We’re proud to announce the first Philosophy of Games Workshop in October 14th-15th, 2016, in fabulous Salt Lake City, Utah, sponsored by Utah Valley University, the University of Utah, Westminster College and the American Society of Aesthetics
Games are growing in cultural weight and importance. There are many philosophical questions that can and have been raised about games: What are games? What is their value? Can games be artworks, or possess aesthetic value? Are there ethical issues that arise with gameplay?
In the philosophical world, discussion of these topics has been split over several communities, which rarely speak to each other, including computer game studies, the philosophy of sport, and digital aesthetics. It is the belief of the conference organizers that these various conversational threads have tremendous relevance to one another, but have remained isolated from each other for sociological reasons. Though there have been conferences specifically on the philosophy of sports, of play, and of computer games, there have been no conferences that seek to address these topics in a unified manner. This workshop aims to unite the various strands of work on the philosophy of games. Furthermore, the workshop aims to unite the discussion of the many forms of games, including videogames, sports, board games, card games, role playing games, and more.
Possible topics to be addressed include, but are not limited to, the following:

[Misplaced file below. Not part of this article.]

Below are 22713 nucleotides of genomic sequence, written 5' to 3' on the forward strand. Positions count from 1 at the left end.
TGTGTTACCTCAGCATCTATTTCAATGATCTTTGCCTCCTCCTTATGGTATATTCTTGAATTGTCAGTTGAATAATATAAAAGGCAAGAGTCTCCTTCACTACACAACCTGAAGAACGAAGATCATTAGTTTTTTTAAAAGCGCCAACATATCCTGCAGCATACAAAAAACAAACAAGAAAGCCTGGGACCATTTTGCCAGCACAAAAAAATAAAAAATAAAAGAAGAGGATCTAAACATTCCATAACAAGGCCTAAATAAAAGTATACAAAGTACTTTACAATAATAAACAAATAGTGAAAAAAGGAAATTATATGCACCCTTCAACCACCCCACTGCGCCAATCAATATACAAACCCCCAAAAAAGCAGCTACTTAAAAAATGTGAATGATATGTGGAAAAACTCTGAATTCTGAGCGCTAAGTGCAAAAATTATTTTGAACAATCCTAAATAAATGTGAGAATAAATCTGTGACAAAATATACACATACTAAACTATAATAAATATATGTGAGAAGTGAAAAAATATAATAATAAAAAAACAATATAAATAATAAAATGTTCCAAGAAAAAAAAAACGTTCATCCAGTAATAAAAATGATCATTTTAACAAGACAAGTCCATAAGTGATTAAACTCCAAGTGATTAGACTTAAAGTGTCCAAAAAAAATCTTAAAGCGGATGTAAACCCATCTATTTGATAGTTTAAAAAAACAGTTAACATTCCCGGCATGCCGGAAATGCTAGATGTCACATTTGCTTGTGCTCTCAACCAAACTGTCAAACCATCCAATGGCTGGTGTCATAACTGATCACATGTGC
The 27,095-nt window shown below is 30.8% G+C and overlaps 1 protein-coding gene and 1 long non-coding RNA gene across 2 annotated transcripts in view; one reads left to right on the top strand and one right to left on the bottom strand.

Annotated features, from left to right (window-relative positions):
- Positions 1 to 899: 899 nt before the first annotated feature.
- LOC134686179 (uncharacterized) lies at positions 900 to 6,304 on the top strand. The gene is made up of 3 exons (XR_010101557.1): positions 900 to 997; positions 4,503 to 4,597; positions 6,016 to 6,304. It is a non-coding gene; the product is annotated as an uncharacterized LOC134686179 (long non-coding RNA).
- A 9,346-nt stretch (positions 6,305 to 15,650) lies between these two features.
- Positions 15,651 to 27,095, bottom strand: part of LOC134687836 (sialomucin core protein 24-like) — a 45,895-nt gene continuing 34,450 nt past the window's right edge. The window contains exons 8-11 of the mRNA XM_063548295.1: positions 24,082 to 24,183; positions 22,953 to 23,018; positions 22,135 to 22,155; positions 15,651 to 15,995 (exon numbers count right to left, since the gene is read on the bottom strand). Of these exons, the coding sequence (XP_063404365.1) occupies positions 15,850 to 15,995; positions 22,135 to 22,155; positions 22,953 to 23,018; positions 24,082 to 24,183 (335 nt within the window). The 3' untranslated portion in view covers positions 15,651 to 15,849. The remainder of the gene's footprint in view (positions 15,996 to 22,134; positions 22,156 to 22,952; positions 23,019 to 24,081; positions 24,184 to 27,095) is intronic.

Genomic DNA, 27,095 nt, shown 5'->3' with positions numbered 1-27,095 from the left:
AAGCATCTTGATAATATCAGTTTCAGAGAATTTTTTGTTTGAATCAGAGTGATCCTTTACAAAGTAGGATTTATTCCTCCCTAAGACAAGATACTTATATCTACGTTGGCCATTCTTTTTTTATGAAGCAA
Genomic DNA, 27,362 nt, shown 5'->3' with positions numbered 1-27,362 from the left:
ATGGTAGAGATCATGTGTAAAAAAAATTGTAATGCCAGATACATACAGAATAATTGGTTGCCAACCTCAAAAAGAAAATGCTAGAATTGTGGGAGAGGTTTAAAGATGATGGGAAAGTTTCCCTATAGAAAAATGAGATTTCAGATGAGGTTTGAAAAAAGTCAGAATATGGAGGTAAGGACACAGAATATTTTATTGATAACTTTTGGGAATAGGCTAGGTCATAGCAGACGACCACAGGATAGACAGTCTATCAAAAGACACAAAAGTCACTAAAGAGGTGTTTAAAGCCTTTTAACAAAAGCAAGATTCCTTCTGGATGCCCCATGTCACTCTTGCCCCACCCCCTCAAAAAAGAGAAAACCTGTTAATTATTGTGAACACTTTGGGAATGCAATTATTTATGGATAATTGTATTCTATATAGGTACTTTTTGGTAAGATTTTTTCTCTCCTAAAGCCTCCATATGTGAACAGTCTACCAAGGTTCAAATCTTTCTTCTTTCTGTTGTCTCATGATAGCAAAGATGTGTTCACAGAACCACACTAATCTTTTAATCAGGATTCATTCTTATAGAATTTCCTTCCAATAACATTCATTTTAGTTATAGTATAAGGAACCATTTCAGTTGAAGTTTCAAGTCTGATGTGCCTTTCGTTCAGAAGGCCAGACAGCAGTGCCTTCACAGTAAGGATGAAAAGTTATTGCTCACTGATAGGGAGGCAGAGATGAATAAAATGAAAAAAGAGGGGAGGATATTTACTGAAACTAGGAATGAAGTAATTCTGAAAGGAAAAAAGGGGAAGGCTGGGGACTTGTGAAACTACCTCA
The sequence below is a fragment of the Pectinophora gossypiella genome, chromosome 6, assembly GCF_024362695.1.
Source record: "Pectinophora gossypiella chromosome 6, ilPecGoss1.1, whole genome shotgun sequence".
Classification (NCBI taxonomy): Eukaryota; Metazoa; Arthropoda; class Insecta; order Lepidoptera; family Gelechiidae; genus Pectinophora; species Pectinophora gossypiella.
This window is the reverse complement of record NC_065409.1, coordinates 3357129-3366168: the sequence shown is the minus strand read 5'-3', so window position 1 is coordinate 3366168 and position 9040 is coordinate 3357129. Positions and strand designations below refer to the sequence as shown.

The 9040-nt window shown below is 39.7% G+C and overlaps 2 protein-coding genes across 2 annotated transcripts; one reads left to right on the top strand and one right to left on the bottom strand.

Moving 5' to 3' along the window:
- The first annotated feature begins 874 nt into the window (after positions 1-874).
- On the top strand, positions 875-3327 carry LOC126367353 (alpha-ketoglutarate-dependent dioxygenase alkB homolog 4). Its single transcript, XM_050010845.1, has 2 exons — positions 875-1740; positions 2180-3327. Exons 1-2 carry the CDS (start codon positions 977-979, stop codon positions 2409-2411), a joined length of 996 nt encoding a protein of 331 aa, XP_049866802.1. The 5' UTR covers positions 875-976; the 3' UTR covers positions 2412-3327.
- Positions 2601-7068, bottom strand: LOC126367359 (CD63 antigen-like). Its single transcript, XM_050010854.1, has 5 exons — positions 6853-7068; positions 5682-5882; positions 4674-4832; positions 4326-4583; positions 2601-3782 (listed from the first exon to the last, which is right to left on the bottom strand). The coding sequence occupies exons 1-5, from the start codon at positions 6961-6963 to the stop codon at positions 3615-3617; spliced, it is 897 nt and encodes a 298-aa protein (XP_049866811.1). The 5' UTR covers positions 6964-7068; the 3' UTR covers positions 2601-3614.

- What is the ontological structure of a game? Is it to be identified with the rules of the game, the physical apparatus that supports it, or some larger social structure? In particular, are games such as sports ontologically similar to, or distinctive from, computer games?
- What is the definition of a “game”, and how does it relate to other closely allied concepts, such as “artwork”, “sport”, “play”, and “social contract”?
- What are the norms of game-play? Are there norms for good and bad play, above and beyond simply following the rules?
- Is there an aesthetic value to games? Is there a distinctive aesthetic value to the physical aspects of computer games? Is there an aesthetic value to the play experience? Is there an aesthetic experience to the spectators of game-play?
- Is there a moral value to games? Is there a particular moral problem to enacting fictional violence in a computer game which goes beyond the moral problem of seeing fictional violence in a film? Is there a moral problem to consenting to interfere with one another? Is competition, in itself, problematic or good?
- To what extent is game-play a part of normal life, and to what extent is it removed from normal life?
As this is a workshop, papers will be presented in a round-table format in a single stream. Thus attendees will be able to be present for all papers and presenters will be able to expect all attendees present.
Travel funding compensation will be available for presenters and commentators. We aim to provide at least $500 of travel support for each presenter and commentator.
We invite scholars in any field of studies who take a professional interest in the philosophy of games to submit papers to the inaugural workshop on the philosophy of games. This includes, but is not limited to, scholars in the fields of analytic aesthetic, philosophy of sport, and philosophy of computer games, the philosophy of technology, and the philosophy of play.
Submissions should not exceed 3000 words and be prepared for blind review.
The deadline for submissions is July 1, 2016. Please send your submission and any inquiries for further information to email@example.com. Notification of accepted submissions will be sent out by August 1.
- Thi Nguyen
- Brock Rough
- Andrew Kania
- Jerrold Levinson
- Christy Mag Uidhir
- Stephanie Patridge
- Nick Riggle
- Mark Silcox
- Grant Tavinor
With partial funding from the American Society for Aesthetics: http://aesthetics-online.org– Any views, findings, conclusions, or recommendations expressed in this conference do not necessarily represent those of the American Society for Aesthetics